In an ABI podcast two law professors discussed Student Loan Bankruptcy Reform Law. The topic was how student loans should be made more easily dischargeable in bankruptcy. They discussed possible methods on how to do it. One law Professor proposed student loans could be valued using what an unsecured lender pay for this debt, based on ability to collect it.
Daniel Austin examined over 3,000 bankruptcy cases from Pacer in 2011. First, 22.4% of these bankruptcy cases had student loans with the average student loan debt of 29,000. The amount is increasing. In 2010 21% of bankruptcy cases had student loan debt and the average amount of student loan debt was 24,600.
Second, his studies show private student loans tend to cause the problems. For example, private loans have higher balances, interest rates and defaults. When loans are given it targets minorities and their families with worthless loans for worthless degrees in discriminatory programs which are designed to make the schools and lenders money. Why underage students were advised to borrow $50,000 or more in minutes for useless degrees lacks explanation. These degrees provided no career with an ability to repay that debt in reckless lending practices.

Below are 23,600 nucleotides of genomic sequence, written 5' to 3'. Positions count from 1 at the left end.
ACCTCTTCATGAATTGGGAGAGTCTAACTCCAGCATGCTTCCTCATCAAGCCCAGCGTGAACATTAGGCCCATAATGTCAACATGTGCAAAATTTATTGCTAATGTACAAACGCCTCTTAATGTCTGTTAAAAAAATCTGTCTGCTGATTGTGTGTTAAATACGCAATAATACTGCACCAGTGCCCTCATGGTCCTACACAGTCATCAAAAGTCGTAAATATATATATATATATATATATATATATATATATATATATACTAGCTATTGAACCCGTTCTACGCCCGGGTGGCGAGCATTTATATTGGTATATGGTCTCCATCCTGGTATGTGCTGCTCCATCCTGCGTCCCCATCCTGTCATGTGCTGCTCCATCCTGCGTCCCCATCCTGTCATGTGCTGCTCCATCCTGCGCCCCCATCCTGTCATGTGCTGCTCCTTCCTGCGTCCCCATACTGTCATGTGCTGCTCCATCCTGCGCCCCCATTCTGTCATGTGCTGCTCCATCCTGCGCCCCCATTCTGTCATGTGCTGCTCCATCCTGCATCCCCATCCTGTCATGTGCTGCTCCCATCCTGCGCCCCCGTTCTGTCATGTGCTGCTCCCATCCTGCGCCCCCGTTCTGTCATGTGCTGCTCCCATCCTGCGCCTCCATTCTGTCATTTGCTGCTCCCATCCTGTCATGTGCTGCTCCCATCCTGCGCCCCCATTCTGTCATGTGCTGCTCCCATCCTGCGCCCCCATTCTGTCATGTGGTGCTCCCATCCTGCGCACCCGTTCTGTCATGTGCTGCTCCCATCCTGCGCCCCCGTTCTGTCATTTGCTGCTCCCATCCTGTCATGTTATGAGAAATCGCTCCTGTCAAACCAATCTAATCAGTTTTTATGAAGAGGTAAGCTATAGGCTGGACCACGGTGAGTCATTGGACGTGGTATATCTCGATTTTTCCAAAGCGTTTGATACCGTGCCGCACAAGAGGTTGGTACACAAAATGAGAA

Professor Cole testified before congress about using caution and that discharges should be based on the value of the education. See our PowerPoint on how to discharge student Loans
Brunner Student Loan Bankruptcy Law Reform
Not all courts and Circuits follow the Brunner test. The 1st, 8th and 9th Circuits have modified or adopted other tests. The 9th Circuit uses a totality of the circumstances test and look at the debtor’s future income and any other relevant factors. The First Circuit bankruptcy appellate panel originally approved and adopted Brunner. However it now rejects Brunner and also uses the totality of the circumstances test. The First Circuit still uses the 1st part of Brunner while rejecting parts 2 and 3 of the Brunner test.
By relying on a judge’s equitable powers one First Circuit Massachusetts Bankruptcy judge Feeney gave a partial discharge under 11 USC 105(a). In giving partial discharges some courts have allowed a discharge of some of the loans but not others. Now the First and Eighth Circuits give student loan debtors have a better chance of getting a discharge. Usually circuits have cases where undue hardship has been allowed. Sometimes the lender has simply failed to respond and a default has been issued.
You can listen to American Bankruptcy Institute podcast #116 at http://podcast.abi.org/657 with professors Daniel Austin of Northeastern University School of Law, G. Marcus Cole of Stanford Law School, with host David Epstein. This year attorney general Jack Conway and Deanne Loonin, attorney with the National Consumer Law Center also testified before congress which is debating student loan bankruptcy reform.